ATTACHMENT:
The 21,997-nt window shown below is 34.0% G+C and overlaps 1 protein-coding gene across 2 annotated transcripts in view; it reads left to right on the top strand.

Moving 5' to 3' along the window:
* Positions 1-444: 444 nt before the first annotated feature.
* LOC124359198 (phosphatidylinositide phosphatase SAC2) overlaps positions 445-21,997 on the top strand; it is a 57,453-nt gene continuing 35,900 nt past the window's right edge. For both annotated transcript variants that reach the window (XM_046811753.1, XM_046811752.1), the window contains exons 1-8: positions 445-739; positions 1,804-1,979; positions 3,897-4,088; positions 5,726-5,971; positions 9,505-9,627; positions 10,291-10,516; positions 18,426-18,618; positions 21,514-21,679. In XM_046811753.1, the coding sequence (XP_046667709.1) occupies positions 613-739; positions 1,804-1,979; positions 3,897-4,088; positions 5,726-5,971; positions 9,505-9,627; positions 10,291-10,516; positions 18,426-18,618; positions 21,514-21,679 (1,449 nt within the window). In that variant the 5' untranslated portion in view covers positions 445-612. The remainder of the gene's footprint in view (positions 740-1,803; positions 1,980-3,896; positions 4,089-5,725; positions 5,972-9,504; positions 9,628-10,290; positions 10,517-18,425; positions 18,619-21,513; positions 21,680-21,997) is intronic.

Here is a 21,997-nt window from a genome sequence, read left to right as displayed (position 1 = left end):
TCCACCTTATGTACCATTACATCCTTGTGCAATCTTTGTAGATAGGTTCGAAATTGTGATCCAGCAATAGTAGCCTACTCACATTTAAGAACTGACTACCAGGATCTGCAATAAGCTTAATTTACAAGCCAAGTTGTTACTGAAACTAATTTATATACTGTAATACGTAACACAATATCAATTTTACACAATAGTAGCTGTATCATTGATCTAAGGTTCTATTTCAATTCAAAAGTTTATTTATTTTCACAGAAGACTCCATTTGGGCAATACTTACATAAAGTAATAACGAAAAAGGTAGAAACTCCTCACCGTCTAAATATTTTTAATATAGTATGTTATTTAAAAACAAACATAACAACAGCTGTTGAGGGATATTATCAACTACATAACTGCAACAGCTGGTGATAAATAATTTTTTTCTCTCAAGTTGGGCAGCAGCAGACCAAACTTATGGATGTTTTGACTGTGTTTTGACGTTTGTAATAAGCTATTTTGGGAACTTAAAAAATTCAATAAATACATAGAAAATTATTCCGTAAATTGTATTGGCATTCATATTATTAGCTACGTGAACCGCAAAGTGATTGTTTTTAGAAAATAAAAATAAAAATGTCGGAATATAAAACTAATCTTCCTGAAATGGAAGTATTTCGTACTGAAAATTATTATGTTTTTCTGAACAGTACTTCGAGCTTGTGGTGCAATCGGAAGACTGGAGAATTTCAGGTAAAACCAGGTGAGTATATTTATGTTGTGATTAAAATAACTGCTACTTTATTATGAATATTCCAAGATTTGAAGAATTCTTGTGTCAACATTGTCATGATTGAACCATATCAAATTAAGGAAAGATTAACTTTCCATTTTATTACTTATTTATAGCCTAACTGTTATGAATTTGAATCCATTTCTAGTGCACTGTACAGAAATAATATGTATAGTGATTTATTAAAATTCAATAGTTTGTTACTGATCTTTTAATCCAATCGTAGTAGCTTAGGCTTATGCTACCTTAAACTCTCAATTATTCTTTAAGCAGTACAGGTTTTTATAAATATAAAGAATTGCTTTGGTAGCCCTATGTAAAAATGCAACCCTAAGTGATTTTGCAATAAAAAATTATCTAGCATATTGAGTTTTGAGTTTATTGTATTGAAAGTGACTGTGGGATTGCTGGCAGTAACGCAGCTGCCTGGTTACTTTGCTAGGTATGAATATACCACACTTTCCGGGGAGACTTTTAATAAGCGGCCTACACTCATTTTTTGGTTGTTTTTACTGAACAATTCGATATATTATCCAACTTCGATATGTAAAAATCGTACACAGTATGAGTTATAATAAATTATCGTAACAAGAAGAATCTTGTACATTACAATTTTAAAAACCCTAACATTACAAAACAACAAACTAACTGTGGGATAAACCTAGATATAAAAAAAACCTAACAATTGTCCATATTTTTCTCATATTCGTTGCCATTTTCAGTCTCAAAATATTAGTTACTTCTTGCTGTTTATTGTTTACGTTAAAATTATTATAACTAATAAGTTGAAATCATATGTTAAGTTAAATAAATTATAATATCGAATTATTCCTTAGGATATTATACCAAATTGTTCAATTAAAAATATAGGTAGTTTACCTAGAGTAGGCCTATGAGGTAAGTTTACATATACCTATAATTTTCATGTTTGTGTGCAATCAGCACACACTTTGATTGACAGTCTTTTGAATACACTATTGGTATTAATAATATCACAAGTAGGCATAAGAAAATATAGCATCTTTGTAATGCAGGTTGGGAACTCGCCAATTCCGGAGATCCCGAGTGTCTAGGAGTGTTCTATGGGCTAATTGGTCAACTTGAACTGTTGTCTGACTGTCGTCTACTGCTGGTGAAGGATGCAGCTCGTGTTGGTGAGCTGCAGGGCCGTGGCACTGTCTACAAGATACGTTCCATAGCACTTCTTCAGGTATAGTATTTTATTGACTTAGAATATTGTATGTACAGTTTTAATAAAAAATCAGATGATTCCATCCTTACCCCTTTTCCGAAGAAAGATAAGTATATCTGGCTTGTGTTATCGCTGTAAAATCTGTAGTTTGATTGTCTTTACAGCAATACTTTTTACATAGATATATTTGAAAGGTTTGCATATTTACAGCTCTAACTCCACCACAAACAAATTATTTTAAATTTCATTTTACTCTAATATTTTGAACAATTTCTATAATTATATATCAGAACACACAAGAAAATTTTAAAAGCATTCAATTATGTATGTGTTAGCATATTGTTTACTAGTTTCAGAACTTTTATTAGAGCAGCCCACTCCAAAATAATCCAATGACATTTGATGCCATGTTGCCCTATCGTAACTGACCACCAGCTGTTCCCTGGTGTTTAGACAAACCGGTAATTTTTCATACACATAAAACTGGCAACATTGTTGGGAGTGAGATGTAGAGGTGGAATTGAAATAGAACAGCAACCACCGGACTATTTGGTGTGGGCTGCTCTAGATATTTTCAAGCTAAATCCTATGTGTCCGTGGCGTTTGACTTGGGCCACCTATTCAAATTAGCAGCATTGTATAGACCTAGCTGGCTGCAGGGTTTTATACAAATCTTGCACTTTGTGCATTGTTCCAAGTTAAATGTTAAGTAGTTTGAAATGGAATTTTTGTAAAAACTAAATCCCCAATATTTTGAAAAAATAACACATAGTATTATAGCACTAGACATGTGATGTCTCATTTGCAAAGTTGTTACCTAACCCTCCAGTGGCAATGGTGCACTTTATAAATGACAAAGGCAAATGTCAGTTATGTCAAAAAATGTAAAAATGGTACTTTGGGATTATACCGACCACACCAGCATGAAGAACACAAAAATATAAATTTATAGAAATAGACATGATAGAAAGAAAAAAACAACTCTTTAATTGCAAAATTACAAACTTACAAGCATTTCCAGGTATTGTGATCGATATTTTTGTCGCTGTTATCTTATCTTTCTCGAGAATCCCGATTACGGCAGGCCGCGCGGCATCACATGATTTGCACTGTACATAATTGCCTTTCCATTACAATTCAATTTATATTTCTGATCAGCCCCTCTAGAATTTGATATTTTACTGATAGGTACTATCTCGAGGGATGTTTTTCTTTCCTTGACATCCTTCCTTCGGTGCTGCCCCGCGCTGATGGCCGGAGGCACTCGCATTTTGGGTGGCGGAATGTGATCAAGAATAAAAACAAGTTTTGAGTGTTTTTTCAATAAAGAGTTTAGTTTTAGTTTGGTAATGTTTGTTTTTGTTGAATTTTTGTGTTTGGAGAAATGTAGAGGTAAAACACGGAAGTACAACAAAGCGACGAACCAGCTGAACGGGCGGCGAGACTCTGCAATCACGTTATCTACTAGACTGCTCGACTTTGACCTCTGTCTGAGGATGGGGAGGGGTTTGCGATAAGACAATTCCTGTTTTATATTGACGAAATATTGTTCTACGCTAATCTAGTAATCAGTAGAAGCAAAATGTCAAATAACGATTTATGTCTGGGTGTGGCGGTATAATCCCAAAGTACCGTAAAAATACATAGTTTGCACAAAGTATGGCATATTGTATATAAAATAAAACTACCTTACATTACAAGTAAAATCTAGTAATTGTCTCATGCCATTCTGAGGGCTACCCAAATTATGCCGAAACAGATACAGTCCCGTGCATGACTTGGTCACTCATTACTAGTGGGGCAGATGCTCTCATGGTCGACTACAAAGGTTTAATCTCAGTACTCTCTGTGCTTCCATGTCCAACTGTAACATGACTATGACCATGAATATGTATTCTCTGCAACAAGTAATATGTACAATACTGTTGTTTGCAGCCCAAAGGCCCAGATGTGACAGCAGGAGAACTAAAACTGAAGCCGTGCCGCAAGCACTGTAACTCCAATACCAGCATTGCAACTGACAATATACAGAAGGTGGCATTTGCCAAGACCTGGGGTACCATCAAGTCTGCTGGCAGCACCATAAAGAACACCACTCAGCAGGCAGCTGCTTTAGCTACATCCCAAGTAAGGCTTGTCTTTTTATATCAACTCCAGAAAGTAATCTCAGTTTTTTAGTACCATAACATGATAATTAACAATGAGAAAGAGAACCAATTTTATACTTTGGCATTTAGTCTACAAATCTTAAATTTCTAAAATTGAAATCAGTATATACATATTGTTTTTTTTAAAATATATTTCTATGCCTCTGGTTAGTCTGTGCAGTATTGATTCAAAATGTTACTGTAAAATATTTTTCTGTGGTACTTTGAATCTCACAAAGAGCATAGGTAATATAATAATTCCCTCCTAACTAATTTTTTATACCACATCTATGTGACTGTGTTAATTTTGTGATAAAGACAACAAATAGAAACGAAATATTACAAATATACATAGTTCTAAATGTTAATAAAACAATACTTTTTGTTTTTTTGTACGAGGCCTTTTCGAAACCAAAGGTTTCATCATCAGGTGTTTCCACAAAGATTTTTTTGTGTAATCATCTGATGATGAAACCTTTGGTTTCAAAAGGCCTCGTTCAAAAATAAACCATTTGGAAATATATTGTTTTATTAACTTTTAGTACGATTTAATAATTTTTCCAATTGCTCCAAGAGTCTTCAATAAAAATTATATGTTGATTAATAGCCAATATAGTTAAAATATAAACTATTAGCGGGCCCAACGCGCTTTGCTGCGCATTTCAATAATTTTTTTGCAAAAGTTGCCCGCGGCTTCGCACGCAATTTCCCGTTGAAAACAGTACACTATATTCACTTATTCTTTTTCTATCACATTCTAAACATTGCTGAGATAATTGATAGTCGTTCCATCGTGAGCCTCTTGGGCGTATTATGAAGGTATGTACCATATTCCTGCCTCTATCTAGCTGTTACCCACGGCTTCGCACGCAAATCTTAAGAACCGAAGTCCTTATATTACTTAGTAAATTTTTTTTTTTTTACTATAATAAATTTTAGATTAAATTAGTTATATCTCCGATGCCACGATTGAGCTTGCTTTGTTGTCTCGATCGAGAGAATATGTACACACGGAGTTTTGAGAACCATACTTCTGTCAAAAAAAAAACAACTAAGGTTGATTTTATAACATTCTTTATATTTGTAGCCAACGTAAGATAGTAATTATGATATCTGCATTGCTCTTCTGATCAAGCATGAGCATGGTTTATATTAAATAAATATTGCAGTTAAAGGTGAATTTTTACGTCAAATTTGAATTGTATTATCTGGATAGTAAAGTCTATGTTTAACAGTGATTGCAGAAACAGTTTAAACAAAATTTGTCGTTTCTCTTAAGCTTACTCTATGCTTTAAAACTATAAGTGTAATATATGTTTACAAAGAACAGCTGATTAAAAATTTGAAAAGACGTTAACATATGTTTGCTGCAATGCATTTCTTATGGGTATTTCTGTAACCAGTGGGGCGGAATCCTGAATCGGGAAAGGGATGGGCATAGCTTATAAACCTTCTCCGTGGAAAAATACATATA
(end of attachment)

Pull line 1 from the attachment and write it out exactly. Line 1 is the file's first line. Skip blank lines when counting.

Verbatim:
The 21,997-nt window shown below is 34.0% G+C and overlaps 1 protein-coding gene across 2 annotated transcripts in view; it reads left to right on the top strand.